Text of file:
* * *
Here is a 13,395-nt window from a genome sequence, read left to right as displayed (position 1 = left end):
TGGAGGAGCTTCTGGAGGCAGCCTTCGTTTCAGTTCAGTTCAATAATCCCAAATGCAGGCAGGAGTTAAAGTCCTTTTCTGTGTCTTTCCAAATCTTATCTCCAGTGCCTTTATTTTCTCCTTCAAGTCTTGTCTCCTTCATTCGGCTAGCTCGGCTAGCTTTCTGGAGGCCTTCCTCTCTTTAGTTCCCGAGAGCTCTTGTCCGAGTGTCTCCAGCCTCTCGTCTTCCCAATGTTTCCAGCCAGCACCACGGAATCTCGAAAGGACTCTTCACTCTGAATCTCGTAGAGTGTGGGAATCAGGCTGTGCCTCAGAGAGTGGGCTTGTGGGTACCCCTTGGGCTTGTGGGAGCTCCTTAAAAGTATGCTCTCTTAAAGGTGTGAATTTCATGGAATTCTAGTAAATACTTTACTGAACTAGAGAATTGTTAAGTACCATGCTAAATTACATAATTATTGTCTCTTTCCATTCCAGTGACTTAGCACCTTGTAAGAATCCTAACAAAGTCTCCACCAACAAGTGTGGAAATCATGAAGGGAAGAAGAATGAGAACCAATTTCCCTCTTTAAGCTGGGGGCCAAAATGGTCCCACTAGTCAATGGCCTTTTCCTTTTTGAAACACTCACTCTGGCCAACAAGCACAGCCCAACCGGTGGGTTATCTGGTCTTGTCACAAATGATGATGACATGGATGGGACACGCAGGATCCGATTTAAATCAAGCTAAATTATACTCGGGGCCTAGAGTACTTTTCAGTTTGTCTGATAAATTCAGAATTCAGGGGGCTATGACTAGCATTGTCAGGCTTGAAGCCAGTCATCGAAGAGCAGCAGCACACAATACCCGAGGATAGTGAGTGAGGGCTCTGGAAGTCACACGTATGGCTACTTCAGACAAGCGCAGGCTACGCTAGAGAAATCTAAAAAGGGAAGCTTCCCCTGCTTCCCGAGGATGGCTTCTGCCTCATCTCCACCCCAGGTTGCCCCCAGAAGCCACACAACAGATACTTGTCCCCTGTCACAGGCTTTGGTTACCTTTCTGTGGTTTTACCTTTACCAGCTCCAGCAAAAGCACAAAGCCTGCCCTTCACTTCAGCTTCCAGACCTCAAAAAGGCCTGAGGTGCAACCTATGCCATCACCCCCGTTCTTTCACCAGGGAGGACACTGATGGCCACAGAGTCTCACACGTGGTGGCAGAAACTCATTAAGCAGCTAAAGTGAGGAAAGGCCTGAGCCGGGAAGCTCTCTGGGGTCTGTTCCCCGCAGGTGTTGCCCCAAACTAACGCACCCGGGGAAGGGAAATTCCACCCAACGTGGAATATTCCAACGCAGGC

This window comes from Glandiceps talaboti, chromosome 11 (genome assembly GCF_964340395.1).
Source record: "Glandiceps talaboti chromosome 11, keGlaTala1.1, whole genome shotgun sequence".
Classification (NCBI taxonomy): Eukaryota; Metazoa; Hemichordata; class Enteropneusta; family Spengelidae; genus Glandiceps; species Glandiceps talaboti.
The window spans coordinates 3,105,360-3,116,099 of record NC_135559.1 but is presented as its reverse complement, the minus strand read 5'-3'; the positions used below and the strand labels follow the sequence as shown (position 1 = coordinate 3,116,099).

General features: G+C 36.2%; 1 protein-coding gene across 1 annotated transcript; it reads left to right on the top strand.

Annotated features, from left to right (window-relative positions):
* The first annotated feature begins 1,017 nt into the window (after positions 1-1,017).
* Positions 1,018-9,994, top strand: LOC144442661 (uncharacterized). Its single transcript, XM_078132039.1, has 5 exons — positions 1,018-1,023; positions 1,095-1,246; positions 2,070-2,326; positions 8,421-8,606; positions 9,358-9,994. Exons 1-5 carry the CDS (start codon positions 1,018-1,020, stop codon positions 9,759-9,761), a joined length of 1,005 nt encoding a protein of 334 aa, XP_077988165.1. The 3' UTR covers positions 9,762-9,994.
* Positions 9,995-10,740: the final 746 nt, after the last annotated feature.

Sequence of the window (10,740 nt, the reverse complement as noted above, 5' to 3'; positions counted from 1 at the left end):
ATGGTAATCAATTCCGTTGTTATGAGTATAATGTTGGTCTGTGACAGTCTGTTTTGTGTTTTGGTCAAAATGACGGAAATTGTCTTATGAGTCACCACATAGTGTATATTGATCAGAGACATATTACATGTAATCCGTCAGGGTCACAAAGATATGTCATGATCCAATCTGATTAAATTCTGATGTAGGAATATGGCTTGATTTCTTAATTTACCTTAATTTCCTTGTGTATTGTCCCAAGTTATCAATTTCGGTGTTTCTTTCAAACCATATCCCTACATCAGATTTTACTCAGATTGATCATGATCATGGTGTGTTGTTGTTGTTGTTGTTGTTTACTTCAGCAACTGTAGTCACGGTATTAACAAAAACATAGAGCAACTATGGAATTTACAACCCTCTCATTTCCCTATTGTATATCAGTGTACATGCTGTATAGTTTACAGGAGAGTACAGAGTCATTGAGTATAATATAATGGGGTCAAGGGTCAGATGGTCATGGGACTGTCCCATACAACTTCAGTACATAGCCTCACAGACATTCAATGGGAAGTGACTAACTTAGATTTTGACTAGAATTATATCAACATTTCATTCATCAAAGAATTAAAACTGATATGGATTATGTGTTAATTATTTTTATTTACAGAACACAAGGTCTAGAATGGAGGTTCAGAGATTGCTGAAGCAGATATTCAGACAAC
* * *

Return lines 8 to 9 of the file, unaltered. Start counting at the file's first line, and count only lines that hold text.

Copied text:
Annotated features, from left to right (window-relative positions):
* The first annotated feature begins 1,017 nt into the window (after positions 1-1,017).